The candle-lighting theme of the last ten days or so is still striking a chord with me as I light both the log stove and candles in my dear little sanctuary of a study – looking out at shadows across the winter garden, remembering the colours of last summer and looking forward to the next.
Lights, quietness and warmth lend themselves often to poetic recollection and prayer. The poetry itself, like Divine Order, plays its part in re-collecting me, “bringing me – or restoring me – to my senses”. Anyway, the Welsh poet Ruth Bidgood comes to mind tonight:
Tonight, after a storm, lighting candles,
I remember a picture I have seen
of Indian women at night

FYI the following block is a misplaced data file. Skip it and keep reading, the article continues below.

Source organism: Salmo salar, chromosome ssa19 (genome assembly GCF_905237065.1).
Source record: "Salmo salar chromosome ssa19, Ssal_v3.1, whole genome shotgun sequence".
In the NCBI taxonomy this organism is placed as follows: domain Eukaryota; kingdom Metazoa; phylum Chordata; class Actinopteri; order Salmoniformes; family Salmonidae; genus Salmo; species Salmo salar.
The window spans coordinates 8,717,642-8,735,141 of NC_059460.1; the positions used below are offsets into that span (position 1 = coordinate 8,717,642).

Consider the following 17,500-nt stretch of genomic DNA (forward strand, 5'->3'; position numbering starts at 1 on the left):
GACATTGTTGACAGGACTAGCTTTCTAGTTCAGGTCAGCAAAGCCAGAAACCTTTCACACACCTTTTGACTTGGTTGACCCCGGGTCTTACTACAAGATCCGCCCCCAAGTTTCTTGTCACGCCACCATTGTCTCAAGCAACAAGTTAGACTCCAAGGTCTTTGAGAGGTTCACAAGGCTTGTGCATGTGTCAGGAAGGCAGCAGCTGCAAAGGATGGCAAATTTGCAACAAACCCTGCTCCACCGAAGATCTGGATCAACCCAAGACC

launching candles on leaf-boats
to float away downstream,
carrying prayers into the dark.
Tonight, lighting candles, I think
of the dark faces, the dwindling lights,
night closing back, the water
black again, reflections gone,
boats all sailed away, and the prayers
now rising from some further reach
of the sacred river. Out of sight
the dancing end of the little flames.
Tonight I light candles.
What prayers were waiting
for these new bodies of fire?
Standing outside, I see
upon a dark and turbulent sky
my house launched, with a freight of light.
Lighting Candles: New and Selected Poems